The long-awaited rain descended, over-flowing water tubs, and soaking into the thirsty ground. How swiftly plants responded to the life-giving element.
Despite the long hot summer, I was surprised to discover blackberries had not suffered in any way. Drought had not reduced berry production. On the contrary, they were larger and juicier than in previous years. Blackberrying is a real attraction. They’ve been loved and picked across the world for generations. Their seeds have even been found in the stomach of a Neolithic man dug up from the Essex clay. Ignore the scuffing and scratches and get back to nature. It’s worth the toil.
There’s already a bumper crop of berries on the rowan trees. The bright crimson fruits are all the more noticeable for being concentrated in tight branches in the foliage, giving the tree a red, spotty appearance from afar. They’ll be welcomed by the flocks of redwings and fieldfares when they arrive from Scandinavia this autumn.
Sheep and cattle have been supplementing their diet during the drought. We’ve watched sheep shaking a bough of the ash tree to browse on its leaves in West Heslerton. Cattle turned to sycamore leaves at Castlebeck, and pal Martin commented on cows eating oak leaves in Kilburn!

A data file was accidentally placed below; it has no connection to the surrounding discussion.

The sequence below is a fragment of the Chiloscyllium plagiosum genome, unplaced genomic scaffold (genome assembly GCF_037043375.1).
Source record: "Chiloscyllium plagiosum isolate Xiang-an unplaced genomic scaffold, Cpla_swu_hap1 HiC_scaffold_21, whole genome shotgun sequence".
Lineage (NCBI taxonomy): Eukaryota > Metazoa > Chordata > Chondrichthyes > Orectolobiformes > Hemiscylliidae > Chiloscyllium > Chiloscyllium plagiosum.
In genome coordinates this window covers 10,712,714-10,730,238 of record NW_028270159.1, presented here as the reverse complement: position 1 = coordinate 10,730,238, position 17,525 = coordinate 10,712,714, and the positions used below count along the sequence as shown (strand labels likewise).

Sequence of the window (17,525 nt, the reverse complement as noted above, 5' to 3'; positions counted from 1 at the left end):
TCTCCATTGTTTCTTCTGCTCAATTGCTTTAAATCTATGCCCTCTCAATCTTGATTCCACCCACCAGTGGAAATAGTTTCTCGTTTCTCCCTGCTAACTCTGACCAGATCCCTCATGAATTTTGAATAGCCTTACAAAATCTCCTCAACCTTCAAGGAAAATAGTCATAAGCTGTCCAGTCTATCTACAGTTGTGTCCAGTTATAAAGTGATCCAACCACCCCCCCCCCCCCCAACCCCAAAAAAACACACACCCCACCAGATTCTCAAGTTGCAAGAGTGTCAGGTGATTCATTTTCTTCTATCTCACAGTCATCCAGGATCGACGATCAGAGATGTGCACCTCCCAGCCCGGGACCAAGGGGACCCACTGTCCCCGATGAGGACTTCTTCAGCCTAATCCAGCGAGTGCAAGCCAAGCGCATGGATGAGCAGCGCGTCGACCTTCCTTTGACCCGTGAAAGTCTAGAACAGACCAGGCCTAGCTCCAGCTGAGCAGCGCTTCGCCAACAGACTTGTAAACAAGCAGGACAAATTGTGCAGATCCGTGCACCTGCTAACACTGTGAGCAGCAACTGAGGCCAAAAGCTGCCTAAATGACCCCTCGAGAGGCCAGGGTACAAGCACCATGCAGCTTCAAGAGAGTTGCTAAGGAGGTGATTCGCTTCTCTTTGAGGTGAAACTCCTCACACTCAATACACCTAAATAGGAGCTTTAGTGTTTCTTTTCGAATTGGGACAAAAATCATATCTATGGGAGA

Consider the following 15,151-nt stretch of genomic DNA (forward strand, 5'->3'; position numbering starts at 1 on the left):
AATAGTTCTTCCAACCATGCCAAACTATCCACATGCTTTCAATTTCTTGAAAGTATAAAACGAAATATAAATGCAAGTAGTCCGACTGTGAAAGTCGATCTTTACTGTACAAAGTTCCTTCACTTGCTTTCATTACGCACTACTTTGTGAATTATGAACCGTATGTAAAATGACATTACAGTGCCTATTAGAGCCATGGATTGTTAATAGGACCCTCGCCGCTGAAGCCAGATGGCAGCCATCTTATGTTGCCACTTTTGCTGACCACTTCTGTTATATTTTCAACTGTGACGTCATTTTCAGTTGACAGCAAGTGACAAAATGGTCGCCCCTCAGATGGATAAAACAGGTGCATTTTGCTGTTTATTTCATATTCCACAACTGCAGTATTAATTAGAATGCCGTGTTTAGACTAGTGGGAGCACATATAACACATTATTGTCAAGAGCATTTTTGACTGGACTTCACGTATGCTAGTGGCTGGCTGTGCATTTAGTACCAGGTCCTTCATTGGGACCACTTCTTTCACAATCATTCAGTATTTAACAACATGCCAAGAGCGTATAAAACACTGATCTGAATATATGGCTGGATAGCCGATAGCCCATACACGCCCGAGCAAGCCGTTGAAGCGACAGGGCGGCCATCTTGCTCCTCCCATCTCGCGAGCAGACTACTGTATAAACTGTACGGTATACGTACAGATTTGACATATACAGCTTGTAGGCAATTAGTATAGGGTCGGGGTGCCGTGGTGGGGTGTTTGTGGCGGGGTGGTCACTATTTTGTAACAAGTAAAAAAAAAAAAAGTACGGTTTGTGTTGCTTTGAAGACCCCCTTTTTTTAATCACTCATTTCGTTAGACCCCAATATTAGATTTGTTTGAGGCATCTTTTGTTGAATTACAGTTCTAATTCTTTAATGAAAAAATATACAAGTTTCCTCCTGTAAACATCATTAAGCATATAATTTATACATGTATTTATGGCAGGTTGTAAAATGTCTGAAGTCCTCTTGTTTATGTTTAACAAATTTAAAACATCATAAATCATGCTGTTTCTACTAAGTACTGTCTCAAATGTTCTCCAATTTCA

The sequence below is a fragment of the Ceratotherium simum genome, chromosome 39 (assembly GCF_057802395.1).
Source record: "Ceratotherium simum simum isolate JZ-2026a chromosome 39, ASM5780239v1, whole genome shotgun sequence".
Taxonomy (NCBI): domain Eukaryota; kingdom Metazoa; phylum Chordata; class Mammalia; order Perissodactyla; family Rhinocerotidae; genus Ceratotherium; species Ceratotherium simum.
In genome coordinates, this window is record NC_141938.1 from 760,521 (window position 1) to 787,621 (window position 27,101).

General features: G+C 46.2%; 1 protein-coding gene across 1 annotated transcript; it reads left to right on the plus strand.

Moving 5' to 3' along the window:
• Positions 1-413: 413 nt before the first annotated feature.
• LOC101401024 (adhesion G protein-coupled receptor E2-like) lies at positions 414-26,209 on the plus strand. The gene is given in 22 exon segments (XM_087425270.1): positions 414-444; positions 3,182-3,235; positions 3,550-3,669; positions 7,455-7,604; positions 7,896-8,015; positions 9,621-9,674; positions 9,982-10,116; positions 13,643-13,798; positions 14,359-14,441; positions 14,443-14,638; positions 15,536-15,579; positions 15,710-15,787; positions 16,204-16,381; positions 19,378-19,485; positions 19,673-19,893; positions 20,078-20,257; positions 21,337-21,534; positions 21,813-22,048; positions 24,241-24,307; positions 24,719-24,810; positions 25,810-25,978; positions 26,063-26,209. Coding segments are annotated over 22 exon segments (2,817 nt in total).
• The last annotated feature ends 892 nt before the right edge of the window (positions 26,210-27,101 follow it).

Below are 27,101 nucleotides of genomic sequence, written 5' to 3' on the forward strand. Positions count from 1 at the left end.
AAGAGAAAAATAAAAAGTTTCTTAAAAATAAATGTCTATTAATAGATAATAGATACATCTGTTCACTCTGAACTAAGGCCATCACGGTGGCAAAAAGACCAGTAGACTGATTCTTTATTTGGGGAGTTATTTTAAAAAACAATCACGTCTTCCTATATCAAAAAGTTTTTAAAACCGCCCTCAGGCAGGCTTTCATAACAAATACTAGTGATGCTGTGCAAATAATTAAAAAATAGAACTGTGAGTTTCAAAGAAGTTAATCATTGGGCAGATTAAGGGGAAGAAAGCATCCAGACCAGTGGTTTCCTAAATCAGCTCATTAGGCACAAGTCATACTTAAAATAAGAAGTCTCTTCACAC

Many wild flowers at this time of year seem to be in shades of pink/purple. Rosebay willowherb on the moors was rapidly going to seed, but knapweed flaunted vivid purple hard-heads, a fine contrast against the creamy ‘foam’ of meadowsweet.
The bell heather was fading, but the true heather or ling formed thick, springy mats over the acid moorland soil. The name ‘ling’ is derived from the Anglo-Saxon work ‘lig’ meaning ‘fire’, as it was once an important fuel.
The strong, pliable stems of heather were bound together in bundles and secured to poles to make brooms.
How wonderfully heather is adapted to withstand hostile conditions and the trampling of hikers’ feet. The flowers too are well adapted, and feel stiffly ‘everlasting’ in quality. They produce an abundance of nectar collected by bees for providing one of our finest varieties of honey.
In the Scottish Highlands the croft walls were made of heather stems bonded together with peat. Roofs were thatched, and beds made of clumps of tough, resilient and supporting stems. Such beds were comfortable, springy and fragrant too. Stems were woven into ropes and made into baskets. Flowering spikes made an orange dye, a spice for beer, and a sweet tea. I could go on, but just to say, a sprig of white heather brings good luck.
The corncrake population is mainly on Scottish islands, but the RSPB is aiming to restore their numbers. Our friend Dena recalls when she was a youngster, she used to hear them calling at Northstead, near Scarborough. Have you heard them locally?